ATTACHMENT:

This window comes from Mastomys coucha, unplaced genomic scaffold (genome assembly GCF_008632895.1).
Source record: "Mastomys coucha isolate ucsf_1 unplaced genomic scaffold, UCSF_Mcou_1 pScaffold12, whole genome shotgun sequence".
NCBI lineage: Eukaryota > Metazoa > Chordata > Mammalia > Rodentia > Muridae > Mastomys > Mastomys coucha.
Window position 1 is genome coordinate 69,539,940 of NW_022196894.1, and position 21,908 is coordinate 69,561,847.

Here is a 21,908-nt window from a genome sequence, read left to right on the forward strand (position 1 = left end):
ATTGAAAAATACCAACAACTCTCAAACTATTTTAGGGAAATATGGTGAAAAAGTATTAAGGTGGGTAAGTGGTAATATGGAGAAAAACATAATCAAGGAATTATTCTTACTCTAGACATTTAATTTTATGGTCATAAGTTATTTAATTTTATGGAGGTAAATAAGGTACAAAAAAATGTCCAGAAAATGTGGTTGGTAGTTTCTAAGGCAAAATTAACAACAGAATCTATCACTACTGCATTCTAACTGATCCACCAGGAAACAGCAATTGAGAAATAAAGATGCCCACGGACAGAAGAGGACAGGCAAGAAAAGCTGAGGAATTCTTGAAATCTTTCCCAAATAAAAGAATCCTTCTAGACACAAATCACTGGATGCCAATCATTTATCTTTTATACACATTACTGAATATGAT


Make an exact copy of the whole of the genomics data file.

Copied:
This window comes from Mastomys coucha, unplaced genomic scaffold (genome assembly GCF_008632895.1).
Source record: "Mastomys coucha isolate ucsf_1 unplaced genomic scaffold, UCSF_Mcou_1 pScaffold12, whole genome shotgun sequence".
NCBI lineage: Eukaryota > Metazoa > Chordata > Mammalia > Rodentia > Muridae > Mastomys > Mastomys coucha.
Window position 1 is genome coordinate 69,539,940 of NW_022196894.1, and position 21,908 is coordinate 69,561,847.

Here is a 21,908-nt window from a genome sequence, read left to right on the forward strand (position 1 = left end):
ATTGAAAAATACCAACAACTCTCAAACTATTTTAGGGAAATATGGTGAAAAAGTATTAAGGTGGGTAAGTGGTAATATGGAGAAAAACATAATCAAGGAATTATTCTTACTCTAGACATTTAATTTTATGGTCATAAGTTATTTAATTTTATGGAGGTAAATAAGGTACAAAAAAATGTCCAGAAAATGTGGTTGGTAGTTTCTAAGGCAAAATTAACAACAGAATCTATCACTACTGCATTCTAACTGATCCACCAGGAAACAGCAATTGAGAAATAAAGATGCCCACGGACAGAAGAGGACAGGCAAGAAAAGCTGAGGAATTCTTGAAATCTTTCCCAAATAAAAGAATCCTTCTAGACACAAATCACTGGATGCCAATCATTTATCTTTTATACACATTACTGAATATGAT